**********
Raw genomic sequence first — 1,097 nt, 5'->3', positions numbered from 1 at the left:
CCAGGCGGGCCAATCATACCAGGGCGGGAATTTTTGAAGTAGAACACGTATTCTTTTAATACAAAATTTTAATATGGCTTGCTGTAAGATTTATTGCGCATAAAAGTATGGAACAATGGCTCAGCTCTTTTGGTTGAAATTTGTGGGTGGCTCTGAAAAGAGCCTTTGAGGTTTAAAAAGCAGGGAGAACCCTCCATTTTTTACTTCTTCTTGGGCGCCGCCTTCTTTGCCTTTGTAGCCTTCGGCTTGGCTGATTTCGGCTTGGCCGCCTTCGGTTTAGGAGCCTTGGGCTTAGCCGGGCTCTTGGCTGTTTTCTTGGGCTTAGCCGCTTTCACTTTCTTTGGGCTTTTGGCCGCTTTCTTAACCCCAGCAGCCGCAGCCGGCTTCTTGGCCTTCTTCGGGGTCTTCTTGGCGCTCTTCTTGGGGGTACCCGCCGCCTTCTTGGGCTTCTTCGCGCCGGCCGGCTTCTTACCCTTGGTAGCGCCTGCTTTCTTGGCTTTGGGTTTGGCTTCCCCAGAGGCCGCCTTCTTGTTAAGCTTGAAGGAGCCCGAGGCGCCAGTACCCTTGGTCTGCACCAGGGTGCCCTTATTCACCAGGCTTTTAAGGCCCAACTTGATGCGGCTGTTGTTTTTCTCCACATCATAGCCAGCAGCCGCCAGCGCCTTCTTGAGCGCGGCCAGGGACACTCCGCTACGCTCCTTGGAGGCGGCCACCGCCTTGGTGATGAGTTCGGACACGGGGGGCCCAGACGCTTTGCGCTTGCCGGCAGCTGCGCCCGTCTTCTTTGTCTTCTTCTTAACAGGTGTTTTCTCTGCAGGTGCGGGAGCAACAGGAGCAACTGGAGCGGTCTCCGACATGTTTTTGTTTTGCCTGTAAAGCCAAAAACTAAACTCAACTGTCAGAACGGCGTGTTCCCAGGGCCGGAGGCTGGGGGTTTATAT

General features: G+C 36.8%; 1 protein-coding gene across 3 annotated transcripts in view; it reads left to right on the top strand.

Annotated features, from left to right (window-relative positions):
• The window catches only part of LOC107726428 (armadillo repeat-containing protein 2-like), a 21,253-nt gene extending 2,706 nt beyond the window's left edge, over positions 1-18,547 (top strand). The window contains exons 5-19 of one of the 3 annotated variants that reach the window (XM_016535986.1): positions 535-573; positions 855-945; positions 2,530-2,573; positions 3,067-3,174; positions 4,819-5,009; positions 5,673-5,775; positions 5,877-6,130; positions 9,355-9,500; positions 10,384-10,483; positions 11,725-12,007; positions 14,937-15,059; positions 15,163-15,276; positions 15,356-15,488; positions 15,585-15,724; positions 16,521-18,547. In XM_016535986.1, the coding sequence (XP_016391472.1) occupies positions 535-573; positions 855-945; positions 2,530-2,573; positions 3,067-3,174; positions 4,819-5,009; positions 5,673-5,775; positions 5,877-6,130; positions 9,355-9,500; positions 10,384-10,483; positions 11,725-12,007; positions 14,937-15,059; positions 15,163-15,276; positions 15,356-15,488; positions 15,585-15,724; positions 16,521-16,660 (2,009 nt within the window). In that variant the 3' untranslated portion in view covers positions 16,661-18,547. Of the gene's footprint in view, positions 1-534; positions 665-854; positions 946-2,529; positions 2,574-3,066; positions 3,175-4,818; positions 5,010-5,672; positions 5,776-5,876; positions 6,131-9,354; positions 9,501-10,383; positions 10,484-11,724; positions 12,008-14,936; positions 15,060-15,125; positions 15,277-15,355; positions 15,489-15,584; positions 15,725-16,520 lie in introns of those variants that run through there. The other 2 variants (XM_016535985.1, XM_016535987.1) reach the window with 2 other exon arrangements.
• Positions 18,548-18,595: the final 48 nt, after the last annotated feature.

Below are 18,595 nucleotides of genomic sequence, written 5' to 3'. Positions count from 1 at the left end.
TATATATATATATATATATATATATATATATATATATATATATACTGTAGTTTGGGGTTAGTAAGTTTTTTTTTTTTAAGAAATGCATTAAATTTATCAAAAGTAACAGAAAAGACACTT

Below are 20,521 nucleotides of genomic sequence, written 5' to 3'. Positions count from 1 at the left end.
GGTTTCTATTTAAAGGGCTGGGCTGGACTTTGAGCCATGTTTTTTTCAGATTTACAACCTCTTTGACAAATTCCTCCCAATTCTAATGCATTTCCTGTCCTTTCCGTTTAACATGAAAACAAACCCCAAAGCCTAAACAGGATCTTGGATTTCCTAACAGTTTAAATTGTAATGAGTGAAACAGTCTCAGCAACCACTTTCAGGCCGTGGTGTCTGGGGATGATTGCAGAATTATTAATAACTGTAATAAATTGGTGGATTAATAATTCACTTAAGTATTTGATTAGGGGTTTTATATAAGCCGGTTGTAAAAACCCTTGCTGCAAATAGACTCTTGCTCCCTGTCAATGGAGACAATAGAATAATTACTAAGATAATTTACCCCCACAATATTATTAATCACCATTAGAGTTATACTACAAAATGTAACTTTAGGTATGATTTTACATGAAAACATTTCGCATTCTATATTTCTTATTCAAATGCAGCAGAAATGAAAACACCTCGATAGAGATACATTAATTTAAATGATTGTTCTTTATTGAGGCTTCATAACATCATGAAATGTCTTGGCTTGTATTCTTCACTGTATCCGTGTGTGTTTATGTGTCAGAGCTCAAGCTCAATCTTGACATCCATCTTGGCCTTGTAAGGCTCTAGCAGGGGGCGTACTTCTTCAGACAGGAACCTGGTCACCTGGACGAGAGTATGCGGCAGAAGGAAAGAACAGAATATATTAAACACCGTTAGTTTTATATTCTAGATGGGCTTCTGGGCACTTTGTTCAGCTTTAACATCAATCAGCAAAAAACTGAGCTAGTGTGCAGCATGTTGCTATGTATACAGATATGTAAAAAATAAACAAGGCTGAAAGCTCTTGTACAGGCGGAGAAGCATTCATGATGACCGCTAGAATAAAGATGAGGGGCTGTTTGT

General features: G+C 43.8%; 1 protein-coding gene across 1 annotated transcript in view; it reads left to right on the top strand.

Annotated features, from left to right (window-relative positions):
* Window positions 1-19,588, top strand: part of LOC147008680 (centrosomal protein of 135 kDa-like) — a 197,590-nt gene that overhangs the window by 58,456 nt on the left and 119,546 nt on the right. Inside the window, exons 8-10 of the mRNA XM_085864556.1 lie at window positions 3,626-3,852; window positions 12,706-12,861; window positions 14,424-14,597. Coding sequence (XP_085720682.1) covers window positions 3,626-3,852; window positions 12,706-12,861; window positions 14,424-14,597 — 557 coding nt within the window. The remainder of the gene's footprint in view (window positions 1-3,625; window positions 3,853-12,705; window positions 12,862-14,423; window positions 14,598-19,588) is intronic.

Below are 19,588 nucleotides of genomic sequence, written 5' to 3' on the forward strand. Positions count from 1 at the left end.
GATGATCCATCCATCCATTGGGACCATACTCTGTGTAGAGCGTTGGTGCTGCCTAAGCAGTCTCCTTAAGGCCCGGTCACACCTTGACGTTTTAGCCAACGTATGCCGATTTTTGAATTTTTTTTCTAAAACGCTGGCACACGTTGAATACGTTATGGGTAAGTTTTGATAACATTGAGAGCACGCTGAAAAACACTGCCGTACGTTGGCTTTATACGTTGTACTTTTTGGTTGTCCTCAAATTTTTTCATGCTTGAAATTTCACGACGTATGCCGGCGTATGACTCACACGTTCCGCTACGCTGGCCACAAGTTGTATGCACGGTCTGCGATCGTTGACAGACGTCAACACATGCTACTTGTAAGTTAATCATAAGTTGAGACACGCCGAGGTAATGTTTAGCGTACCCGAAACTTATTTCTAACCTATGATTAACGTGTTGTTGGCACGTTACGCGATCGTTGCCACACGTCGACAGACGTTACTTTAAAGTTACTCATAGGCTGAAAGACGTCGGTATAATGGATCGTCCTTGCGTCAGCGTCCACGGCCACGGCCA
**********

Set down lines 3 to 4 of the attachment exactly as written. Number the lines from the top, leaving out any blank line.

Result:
General features: G+C 36.8%; 1 protein-coding gene across 3 annotated transcripts in view; it reads left to right on the top strand.

Annotated features, from left to right (window-relative positions):